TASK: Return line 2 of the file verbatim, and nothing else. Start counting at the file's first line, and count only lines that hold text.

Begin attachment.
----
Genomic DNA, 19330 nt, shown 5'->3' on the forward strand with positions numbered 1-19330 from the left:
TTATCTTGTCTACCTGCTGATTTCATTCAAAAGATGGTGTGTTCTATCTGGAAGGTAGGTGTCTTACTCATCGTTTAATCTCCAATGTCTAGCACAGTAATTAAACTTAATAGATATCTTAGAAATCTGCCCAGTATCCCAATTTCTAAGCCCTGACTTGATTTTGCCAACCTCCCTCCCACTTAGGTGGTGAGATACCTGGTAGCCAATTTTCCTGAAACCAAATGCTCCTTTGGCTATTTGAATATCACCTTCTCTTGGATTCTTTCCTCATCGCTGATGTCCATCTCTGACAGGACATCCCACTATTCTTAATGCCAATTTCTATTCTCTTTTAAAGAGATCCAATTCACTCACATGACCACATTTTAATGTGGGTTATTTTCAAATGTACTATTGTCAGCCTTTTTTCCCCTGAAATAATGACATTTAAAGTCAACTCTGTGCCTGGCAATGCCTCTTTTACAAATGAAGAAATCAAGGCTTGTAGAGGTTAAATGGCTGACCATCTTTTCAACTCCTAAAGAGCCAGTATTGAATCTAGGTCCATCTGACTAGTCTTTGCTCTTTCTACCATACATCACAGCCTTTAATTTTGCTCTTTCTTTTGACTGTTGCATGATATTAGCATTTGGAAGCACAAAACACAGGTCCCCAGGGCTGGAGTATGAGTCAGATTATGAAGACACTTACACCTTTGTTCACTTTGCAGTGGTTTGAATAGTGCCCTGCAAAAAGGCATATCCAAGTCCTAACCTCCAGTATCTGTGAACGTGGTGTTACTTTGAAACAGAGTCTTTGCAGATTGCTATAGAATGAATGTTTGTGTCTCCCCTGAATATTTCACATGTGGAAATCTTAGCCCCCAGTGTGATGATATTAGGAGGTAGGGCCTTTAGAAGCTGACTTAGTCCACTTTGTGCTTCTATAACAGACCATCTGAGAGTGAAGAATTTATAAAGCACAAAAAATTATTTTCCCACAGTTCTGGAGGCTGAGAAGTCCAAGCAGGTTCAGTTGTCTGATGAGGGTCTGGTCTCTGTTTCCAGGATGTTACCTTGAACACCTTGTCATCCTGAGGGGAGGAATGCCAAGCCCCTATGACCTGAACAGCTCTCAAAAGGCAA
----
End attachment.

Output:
TTATCTTGTCTACCTGCTGATTTCATTCAAAAGATGGTGTGTTCTATCTGGAAGGTAGGTGTCTTACTCATCGTTTAATCTCCAATGTCTAGCACAGTAATTAAACTTAATAGATATCTTAGAAATCTGCCCAGTATCCCAATTTCTAAGCCCTGACTTGATTTTGCCAACCTCCCTCCCACTTAGGTGGTGAGATACCTGGTAGCCAATTTTCCTGAAACCAAATGCTCCTTTGGCTATTTGAATATCACCTTCTCTTGGATTCTTTCCTCATCGCTGATGTCCATCTCTGACAGGACATCCCACTATTCTTAATGCCAATTTCTATTCTCTTTTAAAGAGATCCAATTCACTCACATGACCACATTTTAATGTGGGTTATTTTCAAATGTACTATTGTCAGCCTTTTTTCCCCTGAAATAATGACATTTAAAGTCAACTCTGTGCCTGGCAATGCCTCTTTTACAAATGAAGAAATCAAGGCTTGTAGAGGTTAAATGGCTGACCATCTTTTCAACTCCTAAAGAGCCAGTATTGAATCTAGGTCCATCTGACTAGTCTTTGCTCTTTCTACCATACATCACAGCCTTTAATTTTGCTCTTTCTTTTGACTGTTGCATGATATTAGCATTTGGAAGCACAAAACACAGGTCCCCAGGGCTGGAGTATGAGTCAGATTATGAAGACACTTACACCTTTGTTCACTTTGCAGTGGTTTGAATAGTGCCCTGCAAAAAGGCATATCCAAGTCCTAACCTCCAGTATCTGTGAACGTGGTGTTACTTTGAAACAGAGTCTTTGCAGATTGCTATAGAATGAATGTTTGTGTCTCCCCTGAATATTTCACATGTGGAAATCTTAGCCCCCAGTGTGATGATATTAGGAGGTAGGGCCTTTAGAAGCTGACTTAGTCCACTTTGTGCTTCTATAACAGACCATCTGAGAGTGAAGAATTTATAAAGCACAAAAAATTATTTTCCCACAGTTCTGGAGGCTGAGAAGTCCAAGCAGGTTCAGTTGTCTGATGAGGGTCTGGTCTCTGTTTCCAGGATGTTACCTTGAACACCTTGTCATCCTGAGGGGAGGAATGCCAAGCCCCTATGACCTGAACAGCTCTCAAAAGGCAA